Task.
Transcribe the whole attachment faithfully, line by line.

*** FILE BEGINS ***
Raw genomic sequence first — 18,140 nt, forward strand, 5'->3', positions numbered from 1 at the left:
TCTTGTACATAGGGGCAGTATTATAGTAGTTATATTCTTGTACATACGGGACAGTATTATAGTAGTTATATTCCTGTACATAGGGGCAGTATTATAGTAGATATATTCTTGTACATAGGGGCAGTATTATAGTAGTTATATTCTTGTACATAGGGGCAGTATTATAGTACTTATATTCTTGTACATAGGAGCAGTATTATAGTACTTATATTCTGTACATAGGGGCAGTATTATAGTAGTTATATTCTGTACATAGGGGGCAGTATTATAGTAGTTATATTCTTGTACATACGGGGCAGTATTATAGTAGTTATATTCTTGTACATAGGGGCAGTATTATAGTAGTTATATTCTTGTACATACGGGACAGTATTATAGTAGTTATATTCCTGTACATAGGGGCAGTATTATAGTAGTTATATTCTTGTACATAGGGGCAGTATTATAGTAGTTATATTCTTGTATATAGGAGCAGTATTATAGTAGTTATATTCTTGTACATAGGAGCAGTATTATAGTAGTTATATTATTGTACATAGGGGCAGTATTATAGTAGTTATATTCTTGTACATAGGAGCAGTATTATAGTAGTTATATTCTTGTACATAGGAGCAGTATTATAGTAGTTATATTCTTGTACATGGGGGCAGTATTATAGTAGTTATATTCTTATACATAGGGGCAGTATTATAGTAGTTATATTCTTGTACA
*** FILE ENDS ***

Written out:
Raw genomic sequence first — 18,140 nt, forward strand, 5'->3', positions numbered from 1 at the left:
TCTTGTACATAGGGGCAGTATTATAGTAGTTATATTCTTGTACATACGGGACAGTATTATAGTAGTTATATTCCTGTACATAGGGGCAGTATTATAGTAGATATATTCTTGTACATAGGGGCAGTATTATAGTAGTTATATTCTTGTACATAGGGGCAGTATTATAGTACTTATATTCTTGTACATAGGAGCAGTATTATAGTACTTATATTCTGTACATAGGGGCAGTATTATAGTAGTTATATTCTGTACATAGGGGGCAGTATTATAGTAGTTATATTCTTGTACATACGGGGCAGTATTATAGTAGTTATATTCTTGTACATAGGGGCAGTATTATAGTAGTTATATTCTTGTACATACGGGACAGTATTATAGTAGTTATATTCCTGTACATAGGGGCAGTATTATAGTAGTTATATTCTTGTACATAGGGGCAGTATTATAGTAGTTATATTCTTGTATATAGGAGCAGTATTATAGTAGTTATATTCTTGTACATAGGAGCAGTATTATAGTAGTTATATTATTGTACATAGGGGCAGTATTATAGTAGTTATATTCTTGTACATAGGAGCAGTATTATAGTAGTTATATTCTTGTACATAGGAGCAGTATTATAGTAGTTATATTCTTGTACATGGGGGCAGTATTATAGTAGTTATATTCTTATACATAGGGGCAGTATTATAGTAGTTATATTCTTGTACA